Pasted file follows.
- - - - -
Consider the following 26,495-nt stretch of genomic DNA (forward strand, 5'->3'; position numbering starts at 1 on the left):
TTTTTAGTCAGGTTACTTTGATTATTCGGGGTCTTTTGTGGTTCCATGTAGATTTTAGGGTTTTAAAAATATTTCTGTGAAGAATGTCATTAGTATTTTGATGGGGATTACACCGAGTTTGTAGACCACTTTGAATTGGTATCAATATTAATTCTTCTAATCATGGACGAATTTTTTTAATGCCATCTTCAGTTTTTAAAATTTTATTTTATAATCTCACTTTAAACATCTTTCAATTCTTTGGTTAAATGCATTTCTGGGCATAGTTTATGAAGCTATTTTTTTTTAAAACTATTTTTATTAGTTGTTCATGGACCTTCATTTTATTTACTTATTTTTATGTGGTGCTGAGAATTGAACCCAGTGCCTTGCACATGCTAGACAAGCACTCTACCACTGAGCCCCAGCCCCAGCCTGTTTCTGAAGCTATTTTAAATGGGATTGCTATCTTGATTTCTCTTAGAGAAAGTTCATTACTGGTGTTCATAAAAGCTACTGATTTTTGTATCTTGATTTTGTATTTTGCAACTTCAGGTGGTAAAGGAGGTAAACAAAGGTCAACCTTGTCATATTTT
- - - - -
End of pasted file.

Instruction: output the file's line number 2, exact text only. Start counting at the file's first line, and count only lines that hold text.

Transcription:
TTTTTAGTCAGGTTACTTTGATTATTCGGGGTCTTTTGTGGTTCCATGTAGATTTTAGGGTTTTAAAAATATTTCTGTGAAGAATGTCATTAGTATTTTGATGGGGATTACACCGAGTTTGTAGACCACTTTGAATTGGTATCAATATTAATTCTTCTAATCATGGACGAATTTTTTTAATGCCATCTTCAGTTTTTAAAATTTTATTTTATAATCTCACTTTAAACATCTTTCAATTCTTTGGTTAAATGCATTTCTGGGCATAGTTTATGAAGCTATTTTTTTTTAAAACTATTTTTATTAGTTGTTCATGGACCTTCATTTTATTTACTTATTTTTATGTGGTGCTGAGAATTGAACCCAGTGCCTTGCACATGCTAGACAAGCACTCTACCACTGAGCCCCAGCCCCAGCCTGTTTCTGAAGCTATTTTAAATGGGATTGCTATCTTGATTTCTCTTAGAGAAAGTTCATTACTGGTGTTCATAAAAGCTACTGATTTTTGTATCTTGATTTTGTATTTTGCAACTTCAGGTGGTAAAGGAGGTAAACAAAGGTCAACCTTGTCATATTTT